That’s not to say what worked at Sam’s Club will work at Family Dollar. But it is to say Family Dollar just picked up an executive experienced in building health and wellness in an atypical outlet known for limited assortments. The dollar channel may need a similar reputation overhaul as the channel is chock full of no-name brands and never prestige items, when it comes to health and beauty. While a treasure hunt mentality may work well with general merchandise, when consumers have a cold or headache, they’re shopping with a purpose and destination in mind.
Channel shopping behaviors aren’t changed overnight, however, and it’s the long play that Family Dollar is interested in when it comes to health and beauty. "We are pleased with the early returns from our investments to broaden our food, health, beauty and tobacco assortment," Mike Bloom, Family Dollar president and CEO told analysts last week, which was first initiated about a year ago. "As we anniversary these additions, our momentum will naturally slow. But I will tell you that I believe we are still in the early stages, and we have the opportunity to drive further customer awareness and sales," he said.
Family Dollar chose well in selecting the executive tasked with driving that "customer awareness and sales" across HBA.
Wegmans shows why employee satisfaction counts
Supermarket chain Wegmans took the time last week to issue a clarification following local news reports: It would not be ending healthcare benefits for its part-time employees. A story in the Buffalo News had a headline, "Wegmans cuts health benefits for part-time workers," that had been misconstrued.
It’s no secret why Wegmans — which operates 81 stores in New York, New Jersey, Pennsylvania, Virginia, Maryland and Massachusetts — is included in Fortune magazine’s list of the "100 Best Companies to Work For."
Just last month, the chain said it would spend $4.8 million give college tuition assistance to 1,880 employees. It’s not the only company to stand up and invest in its employees. Club retailer Costco Wholesale turned heads in March when it expressed support for a bill in Congress that would raise the federal minimum wage from $7.25 per hour to $10.10, with president and CEO Craig Jelinek saying in a statement on behalf of the nonprofit group Business for a Minimum Wage that the company already paid a starting hourly wage of $11.50.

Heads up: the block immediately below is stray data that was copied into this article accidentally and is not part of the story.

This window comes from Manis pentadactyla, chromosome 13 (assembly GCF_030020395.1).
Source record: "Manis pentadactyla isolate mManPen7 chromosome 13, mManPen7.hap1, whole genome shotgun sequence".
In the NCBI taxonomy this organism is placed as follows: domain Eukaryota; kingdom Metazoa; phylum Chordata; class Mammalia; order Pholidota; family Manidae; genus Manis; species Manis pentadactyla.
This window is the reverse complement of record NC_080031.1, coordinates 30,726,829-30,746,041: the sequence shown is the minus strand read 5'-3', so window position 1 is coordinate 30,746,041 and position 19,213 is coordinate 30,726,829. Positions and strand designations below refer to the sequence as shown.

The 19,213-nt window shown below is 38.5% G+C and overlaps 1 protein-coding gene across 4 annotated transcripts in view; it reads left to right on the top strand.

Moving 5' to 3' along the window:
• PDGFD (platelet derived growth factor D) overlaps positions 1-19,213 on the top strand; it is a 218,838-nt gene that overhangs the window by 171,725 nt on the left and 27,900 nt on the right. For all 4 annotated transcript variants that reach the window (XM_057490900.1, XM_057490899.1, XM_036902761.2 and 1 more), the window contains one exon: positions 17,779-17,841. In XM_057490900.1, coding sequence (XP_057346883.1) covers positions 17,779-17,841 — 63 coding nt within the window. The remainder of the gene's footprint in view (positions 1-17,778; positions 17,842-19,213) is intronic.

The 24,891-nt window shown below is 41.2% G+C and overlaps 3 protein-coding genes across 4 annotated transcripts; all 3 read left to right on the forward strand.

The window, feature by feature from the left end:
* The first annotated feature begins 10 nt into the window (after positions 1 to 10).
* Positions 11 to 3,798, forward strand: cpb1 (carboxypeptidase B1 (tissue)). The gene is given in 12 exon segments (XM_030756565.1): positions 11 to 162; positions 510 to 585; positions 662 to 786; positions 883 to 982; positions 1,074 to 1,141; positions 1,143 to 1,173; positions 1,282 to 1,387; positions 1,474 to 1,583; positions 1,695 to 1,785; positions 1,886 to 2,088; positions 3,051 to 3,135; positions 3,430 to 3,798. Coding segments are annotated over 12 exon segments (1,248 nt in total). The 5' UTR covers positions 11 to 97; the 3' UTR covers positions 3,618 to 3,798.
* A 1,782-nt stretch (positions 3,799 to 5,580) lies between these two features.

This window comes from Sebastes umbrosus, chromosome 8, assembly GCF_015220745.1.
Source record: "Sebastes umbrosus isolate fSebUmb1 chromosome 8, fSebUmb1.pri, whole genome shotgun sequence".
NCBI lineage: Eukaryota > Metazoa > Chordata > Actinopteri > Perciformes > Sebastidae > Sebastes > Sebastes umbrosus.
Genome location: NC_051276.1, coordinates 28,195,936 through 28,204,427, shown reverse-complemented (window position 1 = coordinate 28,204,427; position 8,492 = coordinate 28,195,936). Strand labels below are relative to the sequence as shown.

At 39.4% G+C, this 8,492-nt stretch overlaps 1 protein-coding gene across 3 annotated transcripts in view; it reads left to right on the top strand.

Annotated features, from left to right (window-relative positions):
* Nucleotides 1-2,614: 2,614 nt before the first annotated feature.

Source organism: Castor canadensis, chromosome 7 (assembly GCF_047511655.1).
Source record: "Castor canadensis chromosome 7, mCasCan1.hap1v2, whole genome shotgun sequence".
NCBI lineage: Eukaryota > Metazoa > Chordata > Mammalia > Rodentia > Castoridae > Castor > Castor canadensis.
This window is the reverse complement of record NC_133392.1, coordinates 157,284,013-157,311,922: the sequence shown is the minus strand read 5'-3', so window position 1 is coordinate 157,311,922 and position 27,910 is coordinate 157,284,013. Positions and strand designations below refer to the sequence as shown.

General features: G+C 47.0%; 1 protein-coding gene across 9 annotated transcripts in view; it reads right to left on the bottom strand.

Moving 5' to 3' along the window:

It turns out there also is science to back these kinds of policies up. According to a 2011 survey conducted online by Harris Interactive on behalf of the American Psychological Association, many workers in the United States reported feeling stressed out and undervalued, with 49% saying that low salary had a significant effect on their stress level at work and 36% experiencing work stress regularly. Much of this was attributed to the economic recession, which by then had already ended, but whose effects had continued to linger.
Not surprisingly, the study found a link between happy workers and productive workers. Those companies that created healthy workplaces had average turnover rates of 11%, compared with the national average of 38% estimated by the Department of Labor. Employees of these companies also reported significantly lower stress and higher satisfaction.
Policies that keep employees happy and turnover low aren’t exactly hurting companies like Wegmans and Costco, either. Wegmans is renowned for the loyalty of its customers, while Costco just reported higher-than-expected sales in for the month of June.